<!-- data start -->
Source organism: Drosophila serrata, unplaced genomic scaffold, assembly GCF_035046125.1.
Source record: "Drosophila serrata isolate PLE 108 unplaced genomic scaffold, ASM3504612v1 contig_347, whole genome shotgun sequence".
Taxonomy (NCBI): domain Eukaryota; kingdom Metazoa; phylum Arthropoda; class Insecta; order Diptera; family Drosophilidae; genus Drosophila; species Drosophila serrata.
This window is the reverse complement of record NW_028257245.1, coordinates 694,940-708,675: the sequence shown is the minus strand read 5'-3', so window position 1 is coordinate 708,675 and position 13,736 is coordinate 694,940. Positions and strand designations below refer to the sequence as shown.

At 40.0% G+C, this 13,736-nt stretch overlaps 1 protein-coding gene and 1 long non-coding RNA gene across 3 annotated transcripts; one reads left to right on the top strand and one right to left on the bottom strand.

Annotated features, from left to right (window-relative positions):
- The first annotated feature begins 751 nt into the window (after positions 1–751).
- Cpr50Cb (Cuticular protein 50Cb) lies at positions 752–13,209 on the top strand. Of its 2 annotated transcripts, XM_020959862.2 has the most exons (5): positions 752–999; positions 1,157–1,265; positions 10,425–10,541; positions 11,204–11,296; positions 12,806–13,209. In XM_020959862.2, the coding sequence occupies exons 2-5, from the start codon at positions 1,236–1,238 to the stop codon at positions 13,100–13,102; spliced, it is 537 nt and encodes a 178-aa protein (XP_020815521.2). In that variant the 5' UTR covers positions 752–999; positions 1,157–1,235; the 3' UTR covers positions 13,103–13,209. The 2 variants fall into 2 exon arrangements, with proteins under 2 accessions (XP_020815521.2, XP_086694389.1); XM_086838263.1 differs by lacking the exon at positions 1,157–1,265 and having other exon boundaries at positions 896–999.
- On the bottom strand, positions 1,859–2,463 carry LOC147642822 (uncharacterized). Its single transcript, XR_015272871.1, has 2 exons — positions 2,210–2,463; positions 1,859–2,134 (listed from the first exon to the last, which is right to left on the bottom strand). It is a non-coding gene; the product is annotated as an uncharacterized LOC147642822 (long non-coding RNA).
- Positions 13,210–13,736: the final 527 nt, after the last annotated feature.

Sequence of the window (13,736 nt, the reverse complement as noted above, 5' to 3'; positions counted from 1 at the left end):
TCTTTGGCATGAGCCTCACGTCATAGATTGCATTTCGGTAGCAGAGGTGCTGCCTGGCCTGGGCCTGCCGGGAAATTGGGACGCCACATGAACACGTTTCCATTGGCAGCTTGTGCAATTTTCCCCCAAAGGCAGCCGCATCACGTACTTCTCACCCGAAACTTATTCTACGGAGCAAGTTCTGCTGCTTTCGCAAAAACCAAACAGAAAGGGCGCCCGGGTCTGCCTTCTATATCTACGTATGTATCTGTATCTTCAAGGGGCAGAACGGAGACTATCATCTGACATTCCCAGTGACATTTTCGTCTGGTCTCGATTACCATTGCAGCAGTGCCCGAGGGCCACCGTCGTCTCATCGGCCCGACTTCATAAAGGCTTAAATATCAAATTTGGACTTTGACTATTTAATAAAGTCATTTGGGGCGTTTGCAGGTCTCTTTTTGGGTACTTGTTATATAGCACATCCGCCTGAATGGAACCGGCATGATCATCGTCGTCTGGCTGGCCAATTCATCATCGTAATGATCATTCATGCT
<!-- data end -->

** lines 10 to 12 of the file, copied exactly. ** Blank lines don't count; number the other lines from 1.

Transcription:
- Positions 13,210–13,736: the final 527 nt, after the last annotated feature.

Sequence of the window (13,736 nt, the reverse complement as noted above, 5' to 3'; positions counted from 1 at the left end):
TCTTTGGCATGAGCCTCACGTCATAGATTGCATTTCGGTAGCAGAGGTGCTGCCTGGCCTGGGCCTGCCGGGAAATTGGGACGCCACATGAACACGTTTCCATTGGCAGCTTGTGCAATTTTCCCCCAAAGGCAGCCGCATCACGTACTTCTCACCCGAAACTTATTCTACGGAGCAAGTTCTGCTGCTTTCGCAAAAACCAAACAGAAAGGGCGCCCGGGTCTGCCTTCTATATCTACGTATGTATCTGTATCTTCAAGGGGCAGAACGGAGACTATCATCTGACATTCCCAGTGACATTTTCGTCTGGTCTCGATTACCATTGCAGCAGTGCCCGAGGGCCACCGTCGTCTCATCGGCCCGACTTCATAAAGGCTTAAATATCAAATTTGGACTTTGACTATTTAATAAAGTCATTTGGGGCGTTTGCAGGTCTCTTTTTGGGTACTTGTTATATAGCACATCCGCCTGAATGGAACCGGCATGATCATCGTCGTCTGGCTGGCCAATTCATCATCGTAATGATCATTCATGCT